Shake Off the Doldrums of Winter at the Michener
By Linda Arntzenius
If ever there was an art show to shake off the doldrums of winter with thoughts of the gentler seasons to come, it’s The Artist in the Garden at the James A. Michener Art Museum in Doylestown.
Curator Kirsten M. Jensen has mined the museum’s permanent collection for gems by regional artists such as Daniel Garber, Edward Redfield, John Folinsbee, Violet Oakley, Rockwell Kent, Max Weber, Arthur Bowen Davies, Jennifer Bartlett, Elizabeth Osborne, Elsie Driggs, and Peter Paone.
A companion exhibition to the glorious The Artist’s Garden: American Impressionism and the Garden Movement (1887-1920) at the Pennsylvania Academy of the Fine Arts (PAFA), the Michener show picks up where the PAFA exhibition leaves off. At PAFA, the focus is on the growing popularity of gardening as a middle-class leisure pursuit at the turn of the 20th century. At the Michener, it’s a celebration of the garden as a personal habitat, a place for rejuvenation and refuge from the 1920s through to the end of the century.
Both the Michener and the PAFA shows are organized around themes. At PAFA you’ll find work by Hugh Henry Breckinridge, Cecilia Beaux, William Merritt Chase, Charles C. Curran, Maria Oakey Dewing, Frederick Carl Frieseke, Daniel Garber, Philip Leslie Hale, Childe Hassam, Violet Oakley, Jane Peterson, Jessie Willcox Smith, John H. Twachtman, Robert W. Vonnoh, and J. Alden Weir arranged into sections: American Artists/European Gardens; the Lady in the Garden; Leisure and Labor in the American Garden; the Urban Garden; the Artist’s Garden; and Garden in Winter/Garden at Rest. At the Michener, the paintings are loosely divided into three thematic sections, The Back Yard, The Mythic Garden, and Intimate Spaces/ Private Worlds.
Both exhibitions capture changes in attitudes to the natural environment prompted by industrial and urban development. Both can be viewed as celebrations of light. “This exhibition was created primarily from our permanent collection, and presents an opportunity for the Michener to highlight paintings not usually displayed in our collection galleries,” notes Ms. Jensen. “I thoroughly enjoyed selecting these paintings . . . and I welcome visitors . . . to experience our painted gardens, both the real and the imaginary.”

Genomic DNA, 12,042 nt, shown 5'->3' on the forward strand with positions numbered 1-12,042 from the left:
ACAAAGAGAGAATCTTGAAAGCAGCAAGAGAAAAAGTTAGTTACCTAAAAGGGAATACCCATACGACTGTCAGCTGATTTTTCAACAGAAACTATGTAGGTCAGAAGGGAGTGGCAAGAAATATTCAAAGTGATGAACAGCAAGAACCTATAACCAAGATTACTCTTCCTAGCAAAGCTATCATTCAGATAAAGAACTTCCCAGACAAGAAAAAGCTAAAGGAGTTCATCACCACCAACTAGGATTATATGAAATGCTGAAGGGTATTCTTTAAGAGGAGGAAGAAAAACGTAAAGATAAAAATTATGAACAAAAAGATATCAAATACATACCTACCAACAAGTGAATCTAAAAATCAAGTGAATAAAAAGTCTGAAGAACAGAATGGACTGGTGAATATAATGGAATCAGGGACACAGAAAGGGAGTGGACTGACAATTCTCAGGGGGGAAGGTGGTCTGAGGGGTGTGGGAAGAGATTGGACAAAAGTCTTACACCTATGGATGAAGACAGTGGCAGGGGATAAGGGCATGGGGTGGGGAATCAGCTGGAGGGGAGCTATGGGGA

In the early part of the last century, artists were drawn to the picturesque towns along the Delaware River, to New Hope and Lambertville in particular. While most focused on the pastoral landscape, many were passionate gardeners. The depictions of their own backyard retreats demonstrate a post-industrial revolution rediscovery of nature’s restorative power. It’s an aesthetic that finds expression in the work of contemporary painters for whom their own back yard is not just a symbol of environmentalism but also a place for contemplation, a place to dream.
Also at the Michener but moving back in time to the late 19th century, is Rodin: The Human Experience—Selections from the Iris & B. Gerald Cantor Collections, which also has a companion exhibition that goes along with it, The Rodin Legacy.
There is no doubt that Auguste Rodin (1840-1917) is one of the greatest sculptors of the late nineteenth century. Could there be a better evocation of theatrical swagger than Rodin’s portrait of Honoré de Balzac wearing the Dominican robe he used when working in his study? The sculptor’s many studies of Victor Hugo are nothing short of magnificent and a portrait of the famous French writer is here too, as are bronzes of musician Gustav Mahler and the artist Claude Lorraine. There is also a portrait of Rodin’s favorite dancer, the Japanese actress Hanako. Rodin made more portraits of Hanako than of any other individual. He was fascinated by her, describing her anatomy as “exceedingly beautiful in its unique strength…. beauty, character and expression. The human body is, above all, the mirror of the soul, from which the greatest beauty comes…. What we adore in the human body is definitely more than its form, however beautiful; it is the flame that illuminates the body from within.”